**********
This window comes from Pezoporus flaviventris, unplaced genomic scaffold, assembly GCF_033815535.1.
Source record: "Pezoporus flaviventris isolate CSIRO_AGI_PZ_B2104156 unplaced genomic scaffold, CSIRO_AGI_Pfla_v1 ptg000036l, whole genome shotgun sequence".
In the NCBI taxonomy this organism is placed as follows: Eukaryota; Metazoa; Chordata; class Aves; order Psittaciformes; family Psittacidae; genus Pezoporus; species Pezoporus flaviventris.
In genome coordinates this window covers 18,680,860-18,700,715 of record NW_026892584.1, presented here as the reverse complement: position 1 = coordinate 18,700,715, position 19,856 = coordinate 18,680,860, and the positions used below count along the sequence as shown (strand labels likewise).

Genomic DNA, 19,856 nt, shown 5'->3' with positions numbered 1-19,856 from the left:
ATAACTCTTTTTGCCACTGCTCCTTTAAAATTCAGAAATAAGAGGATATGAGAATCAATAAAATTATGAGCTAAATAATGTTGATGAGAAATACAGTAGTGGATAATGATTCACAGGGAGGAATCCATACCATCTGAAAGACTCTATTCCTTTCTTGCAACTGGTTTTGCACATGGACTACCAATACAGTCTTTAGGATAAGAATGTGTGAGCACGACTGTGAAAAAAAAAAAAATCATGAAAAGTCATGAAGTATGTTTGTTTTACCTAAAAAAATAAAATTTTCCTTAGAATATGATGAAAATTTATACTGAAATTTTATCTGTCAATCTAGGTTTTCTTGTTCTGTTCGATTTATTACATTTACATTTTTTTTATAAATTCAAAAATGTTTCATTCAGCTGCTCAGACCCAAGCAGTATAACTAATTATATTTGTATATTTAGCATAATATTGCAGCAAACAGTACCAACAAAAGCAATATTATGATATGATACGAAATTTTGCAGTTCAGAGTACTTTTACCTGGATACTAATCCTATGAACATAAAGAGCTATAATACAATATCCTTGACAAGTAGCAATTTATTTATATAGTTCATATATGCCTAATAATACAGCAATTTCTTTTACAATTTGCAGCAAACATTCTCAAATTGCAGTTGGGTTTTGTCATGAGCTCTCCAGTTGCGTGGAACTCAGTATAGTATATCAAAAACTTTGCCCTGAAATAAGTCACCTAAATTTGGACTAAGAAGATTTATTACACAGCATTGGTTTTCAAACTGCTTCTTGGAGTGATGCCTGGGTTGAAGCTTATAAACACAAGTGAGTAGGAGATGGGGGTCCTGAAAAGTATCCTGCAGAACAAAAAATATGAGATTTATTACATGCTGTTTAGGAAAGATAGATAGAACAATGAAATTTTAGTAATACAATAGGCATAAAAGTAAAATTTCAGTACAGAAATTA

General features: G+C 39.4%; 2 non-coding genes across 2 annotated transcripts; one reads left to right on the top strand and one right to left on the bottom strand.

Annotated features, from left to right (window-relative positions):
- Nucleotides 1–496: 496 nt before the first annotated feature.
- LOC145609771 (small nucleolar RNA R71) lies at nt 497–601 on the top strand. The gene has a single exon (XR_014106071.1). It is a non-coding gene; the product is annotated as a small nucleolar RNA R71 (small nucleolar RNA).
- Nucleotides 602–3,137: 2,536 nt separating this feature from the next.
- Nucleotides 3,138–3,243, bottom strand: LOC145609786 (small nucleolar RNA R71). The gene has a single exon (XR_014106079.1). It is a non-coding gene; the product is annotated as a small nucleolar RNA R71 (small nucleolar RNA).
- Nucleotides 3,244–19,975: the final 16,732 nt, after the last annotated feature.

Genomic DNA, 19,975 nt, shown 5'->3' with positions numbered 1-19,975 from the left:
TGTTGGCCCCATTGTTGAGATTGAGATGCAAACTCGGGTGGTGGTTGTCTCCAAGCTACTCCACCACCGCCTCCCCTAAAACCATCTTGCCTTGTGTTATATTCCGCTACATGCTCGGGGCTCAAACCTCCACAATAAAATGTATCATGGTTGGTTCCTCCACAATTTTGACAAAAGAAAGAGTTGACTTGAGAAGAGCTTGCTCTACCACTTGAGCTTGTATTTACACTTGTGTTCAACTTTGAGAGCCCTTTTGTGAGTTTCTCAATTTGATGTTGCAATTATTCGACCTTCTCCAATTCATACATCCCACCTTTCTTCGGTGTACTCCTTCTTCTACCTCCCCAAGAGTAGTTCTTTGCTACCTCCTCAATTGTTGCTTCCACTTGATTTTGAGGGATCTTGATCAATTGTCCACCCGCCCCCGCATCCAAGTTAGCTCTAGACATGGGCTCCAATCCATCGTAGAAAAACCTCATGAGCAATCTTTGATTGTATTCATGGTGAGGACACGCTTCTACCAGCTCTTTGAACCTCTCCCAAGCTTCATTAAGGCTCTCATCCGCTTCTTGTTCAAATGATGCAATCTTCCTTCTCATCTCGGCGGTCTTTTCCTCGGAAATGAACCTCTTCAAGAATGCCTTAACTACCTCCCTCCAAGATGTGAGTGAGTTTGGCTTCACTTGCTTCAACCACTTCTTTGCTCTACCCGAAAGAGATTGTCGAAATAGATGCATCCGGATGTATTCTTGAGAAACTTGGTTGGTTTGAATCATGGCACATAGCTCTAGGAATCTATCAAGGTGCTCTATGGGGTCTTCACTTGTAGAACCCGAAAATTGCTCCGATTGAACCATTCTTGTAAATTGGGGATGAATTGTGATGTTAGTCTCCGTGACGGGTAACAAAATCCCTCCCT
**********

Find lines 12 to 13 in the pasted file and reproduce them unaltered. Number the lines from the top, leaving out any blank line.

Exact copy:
- Nucleotides 3,138–3,243, bottom strand: LOC145609786 (small nucleolar RNA R71). The gene has a single exon (XR_014106079.1). It is a non-coding gene; the product is annotated as a small nucleolar RNA R71 (small nucleolar RNA).
- Nucleotides 3,244–19,975: the final 16,732 nt, after the last annotated feature.